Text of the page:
When it comes to logo design, the appropriate fonts can make your brand look amazing, beautiful, and cohesive.
The wrong fonts, on the other hand, can make your logo seem boring, over-saturated, confusing and even dumb.
There is essentially no rules to what font you use for your logo, your website, or business cards, but you must be careful of who your audience is and remember that you business design is not for you… it is for your clients.
There are like a million fonts out there, maybe more, but which fonts are the best for your logo or your website? How do you choose and use them so that they are beneficial to your customers?
Choosing the right typeface
I always recommend using only two fonts. When pairing two fonts, consider contrasting them by using a different type, weight, size, or style.
You can start trying putting together two different sans-serif fonts. Sans-serif is a font without any ligatures.
In the examples below, I use two contrasting sans-serif fonts.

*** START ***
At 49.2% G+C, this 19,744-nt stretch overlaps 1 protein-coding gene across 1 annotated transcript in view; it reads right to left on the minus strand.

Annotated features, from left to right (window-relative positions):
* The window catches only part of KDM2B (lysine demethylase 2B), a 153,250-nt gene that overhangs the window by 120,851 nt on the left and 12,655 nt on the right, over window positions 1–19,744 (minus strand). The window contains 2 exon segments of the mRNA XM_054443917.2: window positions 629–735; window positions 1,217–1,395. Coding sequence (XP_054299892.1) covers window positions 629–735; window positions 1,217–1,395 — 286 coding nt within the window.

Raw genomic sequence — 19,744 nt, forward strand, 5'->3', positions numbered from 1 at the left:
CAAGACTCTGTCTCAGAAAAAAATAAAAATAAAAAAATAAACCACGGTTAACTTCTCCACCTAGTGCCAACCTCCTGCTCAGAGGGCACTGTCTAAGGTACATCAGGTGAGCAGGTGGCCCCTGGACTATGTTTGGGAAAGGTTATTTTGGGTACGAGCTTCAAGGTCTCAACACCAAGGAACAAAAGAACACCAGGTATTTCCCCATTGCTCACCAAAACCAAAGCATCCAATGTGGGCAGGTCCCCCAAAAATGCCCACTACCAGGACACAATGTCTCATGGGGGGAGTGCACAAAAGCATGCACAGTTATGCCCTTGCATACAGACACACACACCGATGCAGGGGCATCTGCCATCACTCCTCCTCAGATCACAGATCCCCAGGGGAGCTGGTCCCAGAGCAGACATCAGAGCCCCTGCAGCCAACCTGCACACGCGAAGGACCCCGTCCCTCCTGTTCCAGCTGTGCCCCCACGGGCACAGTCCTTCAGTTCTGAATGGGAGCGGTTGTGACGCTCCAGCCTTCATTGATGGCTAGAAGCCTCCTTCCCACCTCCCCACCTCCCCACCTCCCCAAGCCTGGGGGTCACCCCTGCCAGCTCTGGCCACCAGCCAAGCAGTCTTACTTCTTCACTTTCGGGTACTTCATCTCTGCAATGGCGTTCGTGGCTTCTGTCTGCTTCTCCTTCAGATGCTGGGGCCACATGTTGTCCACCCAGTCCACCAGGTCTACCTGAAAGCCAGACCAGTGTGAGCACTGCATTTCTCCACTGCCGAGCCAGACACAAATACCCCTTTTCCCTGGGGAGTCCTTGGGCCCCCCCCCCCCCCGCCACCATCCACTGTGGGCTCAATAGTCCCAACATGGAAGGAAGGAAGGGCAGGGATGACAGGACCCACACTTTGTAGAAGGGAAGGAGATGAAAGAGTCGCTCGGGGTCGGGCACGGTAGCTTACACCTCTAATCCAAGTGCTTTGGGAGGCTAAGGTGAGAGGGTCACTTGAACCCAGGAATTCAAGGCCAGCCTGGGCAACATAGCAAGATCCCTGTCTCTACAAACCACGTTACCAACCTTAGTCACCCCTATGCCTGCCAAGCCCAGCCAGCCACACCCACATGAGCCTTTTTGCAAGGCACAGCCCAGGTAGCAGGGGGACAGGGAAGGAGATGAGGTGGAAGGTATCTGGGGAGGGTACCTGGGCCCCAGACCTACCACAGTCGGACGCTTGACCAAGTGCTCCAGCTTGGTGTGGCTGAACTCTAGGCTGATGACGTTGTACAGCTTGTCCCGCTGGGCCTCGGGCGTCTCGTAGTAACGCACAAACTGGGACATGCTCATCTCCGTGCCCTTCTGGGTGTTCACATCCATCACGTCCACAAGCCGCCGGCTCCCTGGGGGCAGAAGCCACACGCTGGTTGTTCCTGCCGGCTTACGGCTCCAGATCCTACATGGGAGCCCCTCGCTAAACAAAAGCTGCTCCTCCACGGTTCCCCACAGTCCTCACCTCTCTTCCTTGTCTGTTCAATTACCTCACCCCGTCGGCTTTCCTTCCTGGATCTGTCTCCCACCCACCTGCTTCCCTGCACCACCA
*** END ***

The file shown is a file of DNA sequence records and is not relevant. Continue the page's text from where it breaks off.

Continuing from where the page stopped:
This kind of font is perfect for a modern look:
You can also use a serif and sans-serif font. A serif font is a font with ligatures.
Serif fonts are usually perfect for fashion-related brands:
Another good trick is to use a script font with a sans-serif or serif font.
You can play around with various combinations and see what looks great for your logo. Script, decorative fonts are excellent for photography or bohemian brands:
The key point here is not to use overly saturated fonts like Comic Sans or Scriptina.
Where to Find Free Fonts
Looking for a new font to try out, but don’t want to dig into your wallet?
There are plenty of sites (of varying quality) that offer free font downloads. Just don’t forget to check the license before using them.
Here are several free font sources to get you started:
Most Important things to remember
- When choosing fonts for your brand, remember who your target audience is.
- Contrasting is king.
- When using a font, make sure it reads well for you and your clients.
- Use the same fonts throughout your brand to maintain consistency and a cohesive look.
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Hopefully, these principles will have given you some guidelines for how to select, apply and mix type — and, indeed, whether to incorporate it at all.
In the end, picking typefaces requires a combination of understanding and intuition, and — as with any skill — demands practice.
With all the different fonts we have access to nowadays, it’s easy to forget that there’s nothing like a classic typeface used well by somebody who knows how to use it.